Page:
When Chandra used to crawl on to her mother’s stomach, only to kiss her goodnight, Prabha would tease her, “One day you will find a boy and leave me all alone” and Chandra would hide her innocent blushing face with Prabha’s long hair. But she would have never thought that her bundle of joy would leave her so soon, at a tender age of seven.

Prabha snapped out of her privy world with the thunderous sound of clapping. The organiser standing behind the speaker on the stage was signalling everyone to clap louder. The older lady next to her poked, “why are you not following his instructions, he is keeping an eye on all those who are not following the dictum, he won’t let you stand in the queue, once the truck with the packages come.”

Prabha raised both her hands and started clapping, louder and louder. Her tears from the very thought of her daughter trickled down from the corner of her eyes. She clapped few seconds more than anyone else, only to get noticed by the organiser, getting a place in the queue was her only Saturday mission. She wiped her eyes clean with the tip of her tattered sari once she stopped clapping.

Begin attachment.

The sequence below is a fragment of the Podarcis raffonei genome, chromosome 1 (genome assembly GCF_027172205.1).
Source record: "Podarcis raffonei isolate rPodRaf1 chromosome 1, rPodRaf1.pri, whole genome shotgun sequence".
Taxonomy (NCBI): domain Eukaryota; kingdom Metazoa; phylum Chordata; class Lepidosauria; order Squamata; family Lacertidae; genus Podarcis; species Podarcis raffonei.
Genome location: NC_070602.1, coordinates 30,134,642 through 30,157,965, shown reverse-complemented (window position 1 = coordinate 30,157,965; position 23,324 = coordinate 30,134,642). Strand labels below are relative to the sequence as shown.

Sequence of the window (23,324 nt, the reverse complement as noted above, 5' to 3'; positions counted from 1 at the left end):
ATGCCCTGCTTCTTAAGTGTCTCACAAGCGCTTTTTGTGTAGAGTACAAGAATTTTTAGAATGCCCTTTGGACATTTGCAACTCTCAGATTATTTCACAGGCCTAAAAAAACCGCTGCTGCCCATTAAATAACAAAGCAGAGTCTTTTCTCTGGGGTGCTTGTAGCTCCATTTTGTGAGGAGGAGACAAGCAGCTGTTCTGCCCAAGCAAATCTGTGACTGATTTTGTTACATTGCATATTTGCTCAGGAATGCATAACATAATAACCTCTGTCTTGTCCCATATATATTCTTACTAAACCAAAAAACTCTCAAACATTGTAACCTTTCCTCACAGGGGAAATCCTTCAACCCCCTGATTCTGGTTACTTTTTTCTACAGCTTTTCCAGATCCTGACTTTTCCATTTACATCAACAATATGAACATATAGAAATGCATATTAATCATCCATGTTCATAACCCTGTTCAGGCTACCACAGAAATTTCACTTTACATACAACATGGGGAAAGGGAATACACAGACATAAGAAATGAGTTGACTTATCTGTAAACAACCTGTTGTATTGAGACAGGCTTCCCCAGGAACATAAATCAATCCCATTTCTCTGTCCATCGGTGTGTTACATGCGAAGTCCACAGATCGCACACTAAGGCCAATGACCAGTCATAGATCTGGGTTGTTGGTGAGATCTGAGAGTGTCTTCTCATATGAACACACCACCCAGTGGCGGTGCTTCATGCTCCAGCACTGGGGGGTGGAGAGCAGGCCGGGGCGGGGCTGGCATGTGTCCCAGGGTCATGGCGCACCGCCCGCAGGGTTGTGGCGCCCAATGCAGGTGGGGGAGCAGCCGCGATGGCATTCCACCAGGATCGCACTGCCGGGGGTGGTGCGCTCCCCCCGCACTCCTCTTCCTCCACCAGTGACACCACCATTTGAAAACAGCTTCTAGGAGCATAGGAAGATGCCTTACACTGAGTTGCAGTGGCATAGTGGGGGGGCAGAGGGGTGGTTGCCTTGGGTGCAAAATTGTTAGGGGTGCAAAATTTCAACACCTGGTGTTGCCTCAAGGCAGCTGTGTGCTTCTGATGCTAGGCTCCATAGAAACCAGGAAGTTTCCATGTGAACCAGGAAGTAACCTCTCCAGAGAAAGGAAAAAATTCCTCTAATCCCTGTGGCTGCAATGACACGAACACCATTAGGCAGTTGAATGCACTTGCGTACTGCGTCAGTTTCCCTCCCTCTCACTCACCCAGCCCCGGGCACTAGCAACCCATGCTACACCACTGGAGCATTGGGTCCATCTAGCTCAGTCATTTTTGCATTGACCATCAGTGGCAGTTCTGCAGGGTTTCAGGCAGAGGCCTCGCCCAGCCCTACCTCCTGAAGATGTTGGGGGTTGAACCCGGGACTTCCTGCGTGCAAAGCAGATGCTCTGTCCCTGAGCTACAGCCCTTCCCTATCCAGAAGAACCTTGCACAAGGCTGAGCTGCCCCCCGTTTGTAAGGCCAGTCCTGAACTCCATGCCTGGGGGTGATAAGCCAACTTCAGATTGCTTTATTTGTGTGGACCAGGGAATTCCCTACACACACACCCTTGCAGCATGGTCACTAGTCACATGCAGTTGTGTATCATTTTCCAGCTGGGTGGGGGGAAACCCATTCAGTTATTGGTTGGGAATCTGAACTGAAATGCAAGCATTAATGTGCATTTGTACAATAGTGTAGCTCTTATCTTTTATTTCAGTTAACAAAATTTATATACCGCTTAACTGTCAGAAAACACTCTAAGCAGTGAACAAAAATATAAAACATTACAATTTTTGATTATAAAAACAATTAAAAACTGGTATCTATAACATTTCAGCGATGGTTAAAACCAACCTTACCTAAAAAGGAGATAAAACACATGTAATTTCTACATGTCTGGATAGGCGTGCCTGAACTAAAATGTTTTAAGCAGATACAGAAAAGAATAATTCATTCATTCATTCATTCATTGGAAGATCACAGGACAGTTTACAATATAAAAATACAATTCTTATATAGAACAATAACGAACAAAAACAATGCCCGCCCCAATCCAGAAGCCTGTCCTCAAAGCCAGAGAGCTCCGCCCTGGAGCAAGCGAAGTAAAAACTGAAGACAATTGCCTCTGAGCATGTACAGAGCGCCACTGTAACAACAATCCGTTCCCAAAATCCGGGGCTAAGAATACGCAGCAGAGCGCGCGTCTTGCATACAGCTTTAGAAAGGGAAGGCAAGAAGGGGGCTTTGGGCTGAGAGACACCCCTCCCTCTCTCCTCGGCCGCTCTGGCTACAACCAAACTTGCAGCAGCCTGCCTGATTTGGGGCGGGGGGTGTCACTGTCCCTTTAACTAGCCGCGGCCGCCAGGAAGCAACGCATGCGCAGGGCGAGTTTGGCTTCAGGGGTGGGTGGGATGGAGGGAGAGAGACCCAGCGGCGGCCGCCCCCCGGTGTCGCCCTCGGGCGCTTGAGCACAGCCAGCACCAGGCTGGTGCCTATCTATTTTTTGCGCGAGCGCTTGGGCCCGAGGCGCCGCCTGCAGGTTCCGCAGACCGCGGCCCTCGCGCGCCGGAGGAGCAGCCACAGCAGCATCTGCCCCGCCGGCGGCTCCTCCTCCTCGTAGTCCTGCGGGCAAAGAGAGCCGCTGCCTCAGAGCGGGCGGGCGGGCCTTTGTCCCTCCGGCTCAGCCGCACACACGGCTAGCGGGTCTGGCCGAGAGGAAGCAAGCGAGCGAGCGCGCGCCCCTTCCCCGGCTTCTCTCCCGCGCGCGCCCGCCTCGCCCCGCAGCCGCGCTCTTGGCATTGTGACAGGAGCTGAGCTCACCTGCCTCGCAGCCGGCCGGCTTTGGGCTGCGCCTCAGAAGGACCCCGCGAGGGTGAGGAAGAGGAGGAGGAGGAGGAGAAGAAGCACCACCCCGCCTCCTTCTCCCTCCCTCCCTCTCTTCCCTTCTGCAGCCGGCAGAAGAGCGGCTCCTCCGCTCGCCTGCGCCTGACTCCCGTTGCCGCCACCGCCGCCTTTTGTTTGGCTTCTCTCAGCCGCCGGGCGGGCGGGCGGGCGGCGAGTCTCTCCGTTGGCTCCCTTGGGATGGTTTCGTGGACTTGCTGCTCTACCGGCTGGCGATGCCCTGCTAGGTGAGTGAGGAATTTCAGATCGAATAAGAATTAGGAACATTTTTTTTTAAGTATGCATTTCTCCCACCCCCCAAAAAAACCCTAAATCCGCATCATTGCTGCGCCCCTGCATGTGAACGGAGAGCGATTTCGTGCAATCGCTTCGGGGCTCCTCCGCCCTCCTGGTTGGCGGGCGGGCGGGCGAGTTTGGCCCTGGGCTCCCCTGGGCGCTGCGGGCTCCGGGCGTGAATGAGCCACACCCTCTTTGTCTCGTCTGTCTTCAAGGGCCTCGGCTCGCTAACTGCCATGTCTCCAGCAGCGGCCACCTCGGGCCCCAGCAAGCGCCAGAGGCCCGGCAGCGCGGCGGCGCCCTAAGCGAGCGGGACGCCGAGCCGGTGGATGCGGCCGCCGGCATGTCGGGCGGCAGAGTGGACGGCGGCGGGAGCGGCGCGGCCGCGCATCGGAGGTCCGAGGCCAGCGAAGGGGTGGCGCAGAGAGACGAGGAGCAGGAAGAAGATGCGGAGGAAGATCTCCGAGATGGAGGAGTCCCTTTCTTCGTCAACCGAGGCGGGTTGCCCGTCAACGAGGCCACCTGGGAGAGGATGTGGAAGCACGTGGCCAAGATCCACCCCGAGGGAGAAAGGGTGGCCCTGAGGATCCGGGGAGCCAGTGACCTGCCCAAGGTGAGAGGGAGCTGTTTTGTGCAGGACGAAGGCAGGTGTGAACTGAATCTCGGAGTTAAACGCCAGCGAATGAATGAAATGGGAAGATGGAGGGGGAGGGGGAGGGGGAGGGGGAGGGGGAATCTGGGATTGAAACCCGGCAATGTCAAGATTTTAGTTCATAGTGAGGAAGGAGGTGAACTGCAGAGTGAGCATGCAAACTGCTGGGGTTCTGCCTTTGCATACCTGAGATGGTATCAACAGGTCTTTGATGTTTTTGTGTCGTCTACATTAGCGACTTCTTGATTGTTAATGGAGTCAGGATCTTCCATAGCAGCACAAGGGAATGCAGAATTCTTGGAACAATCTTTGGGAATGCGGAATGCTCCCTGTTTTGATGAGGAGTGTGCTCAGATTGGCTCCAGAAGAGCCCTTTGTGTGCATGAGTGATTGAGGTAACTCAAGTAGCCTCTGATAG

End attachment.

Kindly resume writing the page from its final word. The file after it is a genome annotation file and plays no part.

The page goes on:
“Ambedkar ji wanted equal treatment for everyone, be it lower or upper class, we will make sure you all get basic amenities like medical aid.” The ministerial candidate continued.

“Rascal,” Prabha muttered under her breathe. ‘Medical aid for us?’ Prabha thought, ‘what a joke’ and continued with her nodding.

She still remembered that night when she took her shivering seven year old in her hands to the hospital. It was then that she learnt that mosquito bites too can take lives, but Prabha deep down in her heart somewhere believed that if those doctors had not ignored her because of not having any money for the treatment, her Chandra would have been alive.

Poor Ambedkar had not visited the new India, imagined Prabha. Here no Shudras, no Kshatriyas and no Brahmins. We have all changed and developed. Now we have only rich and poor.

Rich on the stage, poor down here nodding.

Rich inside the hospital and poor outside its premises.

Hah! Ambedkar’s unfulfilled dreams, Prabha thought.

Just then a truck forayed into the maidan from behind and everybody’s gaze towards its direction. For that fleeting moment everyone forgot to nod.

“This is for all my brothers and sisters who had come to listen to me in this maidan.” The ministerial candidate proclaimed loudly.

The truck came and stopped right behind statue and this time Prabha did not had to push or fight with her friends to get first in line.

The packets were thrown from the rear of the truck and Prabha caught hold of one tightly, she felt like she had completed an onerous task. The honchos of the organiser lathicharged the ones breaking the queue and Prabha emerged out from the crowd. she walked out from behind the screen of dust, clutching the packet tightly in her hand.

She felt the packet with both her hands while walking back home, ‘It seems rice not chappati today’ Prabha smiled to herself.


© Copyright 2017 Ashish Thomas. All rights reserved.